Color may not be a good enough match for highly visible areas

Gold alloys

Gold mixed with other metals and poured into a mold made from an impression of the tooth

For inlays, onlays, and crowns in back teeth; for fixed bridges

Highly durable; can last a lifetime

Restorations wear at the same rate as natural teeth, so opposing teeth do not suffer

Demands high level of skill by dentist

Tooth needs to be shaped significantly to accommodate restoration


Process requires multiple visits

Base metal alloys

Palladium mixed with nickel or copper

For crowns, fixed bridges, and partial dentures


Resistant to wear and corrosion

Metal (nickel) causes allergic reaction in some people

More expensive than glass ionomers or silver amalgam (less expensive than gold)

Process requires multiple visits


Porcelain, ceramic, or glasslike material

For inlays and onlays, crowns, veneers, and bridges

Color and translucency closely match natural teeth

Durable but subject to fracture on impact

Can wear down opposing teeth


Process requires multiple visits

Ceramic bridges still considered experimental

Porcelain fused to metal

Thin layer of porcelain bonded to a metal frame made of gold alloy or base metal alloy

For crowns and bridges

Stronger than porcelain alone

Method of choice for bridges

Can wear down opposing teeth

Gold-free alloys (such as nickel) may cause an allergic reaction in some people


Process requires multiple visits

Is Silver Amalgam Safe?

Silver amalgam, the most common filling material, has been used for more than 150 years, but it continues to be controversial. The source of the concern is fear that mercury, a component of amalgam, may promote conditions such as Alzheimer’s disease, multiple sclerosis, and autism. Amalgam fillings release mercury vapor not only when they are placed in and removed from the teeth, but also during chewing.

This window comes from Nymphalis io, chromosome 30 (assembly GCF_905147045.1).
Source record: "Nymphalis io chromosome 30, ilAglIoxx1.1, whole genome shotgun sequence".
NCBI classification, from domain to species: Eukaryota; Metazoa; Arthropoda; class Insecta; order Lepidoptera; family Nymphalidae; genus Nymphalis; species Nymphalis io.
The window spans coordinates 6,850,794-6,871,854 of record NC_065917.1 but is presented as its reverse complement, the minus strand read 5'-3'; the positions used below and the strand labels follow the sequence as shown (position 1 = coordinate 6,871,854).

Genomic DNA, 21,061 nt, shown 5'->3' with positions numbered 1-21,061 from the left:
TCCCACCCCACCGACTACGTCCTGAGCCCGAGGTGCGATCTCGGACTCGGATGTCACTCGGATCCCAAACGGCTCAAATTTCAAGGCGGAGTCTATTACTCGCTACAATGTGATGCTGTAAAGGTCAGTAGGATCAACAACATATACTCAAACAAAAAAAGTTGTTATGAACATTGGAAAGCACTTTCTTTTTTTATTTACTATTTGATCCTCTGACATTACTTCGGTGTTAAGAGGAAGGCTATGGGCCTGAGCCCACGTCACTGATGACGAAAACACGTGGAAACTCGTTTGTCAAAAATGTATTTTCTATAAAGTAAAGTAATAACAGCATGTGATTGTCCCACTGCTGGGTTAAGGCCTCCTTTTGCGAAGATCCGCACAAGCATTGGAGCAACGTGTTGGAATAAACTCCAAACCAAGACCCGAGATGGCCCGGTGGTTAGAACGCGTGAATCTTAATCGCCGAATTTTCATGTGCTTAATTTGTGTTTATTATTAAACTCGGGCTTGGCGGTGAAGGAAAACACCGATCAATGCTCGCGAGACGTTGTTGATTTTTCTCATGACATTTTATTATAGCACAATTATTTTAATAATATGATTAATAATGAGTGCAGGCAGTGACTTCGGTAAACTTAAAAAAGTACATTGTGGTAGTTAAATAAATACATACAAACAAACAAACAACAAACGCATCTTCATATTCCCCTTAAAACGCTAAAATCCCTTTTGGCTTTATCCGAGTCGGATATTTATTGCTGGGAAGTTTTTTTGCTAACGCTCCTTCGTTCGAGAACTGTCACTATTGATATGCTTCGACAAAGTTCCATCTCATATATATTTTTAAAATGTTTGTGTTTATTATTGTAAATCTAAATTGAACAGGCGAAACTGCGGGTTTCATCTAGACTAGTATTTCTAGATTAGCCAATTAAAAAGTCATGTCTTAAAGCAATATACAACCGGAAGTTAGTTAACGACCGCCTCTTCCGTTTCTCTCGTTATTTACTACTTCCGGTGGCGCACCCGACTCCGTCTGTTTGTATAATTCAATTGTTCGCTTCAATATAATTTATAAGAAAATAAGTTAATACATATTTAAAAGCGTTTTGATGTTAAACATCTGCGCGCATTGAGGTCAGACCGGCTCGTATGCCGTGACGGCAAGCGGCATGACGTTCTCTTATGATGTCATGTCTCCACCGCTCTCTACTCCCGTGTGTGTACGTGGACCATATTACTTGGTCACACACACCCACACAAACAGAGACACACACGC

Over the years, a variety of health organizations such as the FDA, ADA, World Health Organization, National Institutes of Health, CDC, and U.S. Public Health Service at one point or another have stated that amalgam is safe for all but the few individuals who are allergic to the material and that banning it would eliminate an important filling option for many people.

However, the FDA made headlines a few years back with a change in its position on the subject. After reviewing studies on amalgam from 1997 to 2006, the agency initially drafted a report that reiterated the position that amalgam is safe for nearly all people. But in September 2006, the advisory panel that reviewed this report said there were too many uncertainties to make that claim. In 2008, the FDA took steps to reopen the discussion by soliciting new scientific evidence on the topic. The agency is considering whether restrictions on this type of filling may be prudent, especially for groups such as pregnant women, children, and people who are sensitive to mercury. The ADA has stood firmly behind the safety of amalgam, issuing the following statement: “The overwhelming weight of scientific evidence supports the safety and efficacy of dental amalgam, and it should continue to be made available to dentists and their patients.”

Meanwhile, the debate about amalgam has prompted some dental professionals to substitute more expensive restorations for intact silver fillings for all patients. But there is no evidence that removing your amalgam fillings will benefit your health. Most amalgam fillings wear out in 10 years or less and need to be replaced. At that time, you and your dentist should discuss which restoration material is best for your dental needs.

Dental Health for Adults: A Guide to Protecting Your Teeth and Gums. Copyright © by Harvard University. All rights reserved.